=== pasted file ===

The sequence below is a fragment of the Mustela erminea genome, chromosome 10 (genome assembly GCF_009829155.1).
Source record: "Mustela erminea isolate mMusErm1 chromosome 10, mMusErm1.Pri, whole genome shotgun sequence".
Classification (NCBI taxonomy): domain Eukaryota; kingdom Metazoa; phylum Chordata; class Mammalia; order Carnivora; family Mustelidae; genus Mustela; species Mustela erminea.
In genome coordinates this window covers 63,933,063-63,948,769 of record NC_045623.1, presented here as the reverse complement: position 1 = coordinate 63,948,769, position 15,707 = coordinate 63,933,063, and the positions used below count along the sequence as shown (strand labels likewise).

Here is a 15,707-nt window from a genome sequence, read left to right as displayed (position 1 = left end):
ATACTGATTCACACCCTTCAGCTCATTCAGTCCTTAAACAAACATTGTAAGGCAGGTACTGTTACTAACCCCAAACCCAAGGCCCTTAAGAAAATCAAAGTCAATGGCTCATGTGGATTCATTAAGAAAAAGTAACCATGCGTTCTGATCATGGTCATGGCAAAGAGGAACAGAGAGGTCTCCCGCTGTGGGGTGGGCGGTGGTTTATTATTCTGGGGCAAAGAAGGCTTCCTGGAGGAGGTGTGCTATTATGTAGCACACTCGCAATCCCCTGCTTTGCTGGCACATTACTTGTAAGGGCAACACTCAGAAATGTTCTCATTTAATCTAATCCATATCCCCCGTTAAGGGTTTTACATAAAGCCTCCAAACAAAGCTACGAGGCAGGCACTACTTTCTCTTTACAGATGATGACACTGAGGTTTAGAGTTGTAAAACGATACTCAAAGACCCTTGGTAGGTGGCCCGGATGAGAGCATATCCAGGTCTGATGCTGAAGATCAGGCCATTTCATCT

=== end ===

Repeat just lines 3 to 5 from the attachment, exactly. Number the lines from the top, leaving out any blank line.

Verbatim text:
Classification (NCBI taxonomy): domain Eukaryota; kingdom Metazoa; phylum Chordata; class Mammalia; order Carnivora; family Mustelidae; genus Mustela; species Mustela erminea.
In genome coordinates this window covers 63,933,063-63,948,769 of record NC_045623.1, presented here as the reverse complement: position 1 = coordinate 63,948,769, position 15,707 = coordinate 63,933,063, and the positions used below count along the sequence as shown (strand labels likewise).

Here is a 15,707-nt window from a genome sequence, read left to right as displayed (position 1 = left end):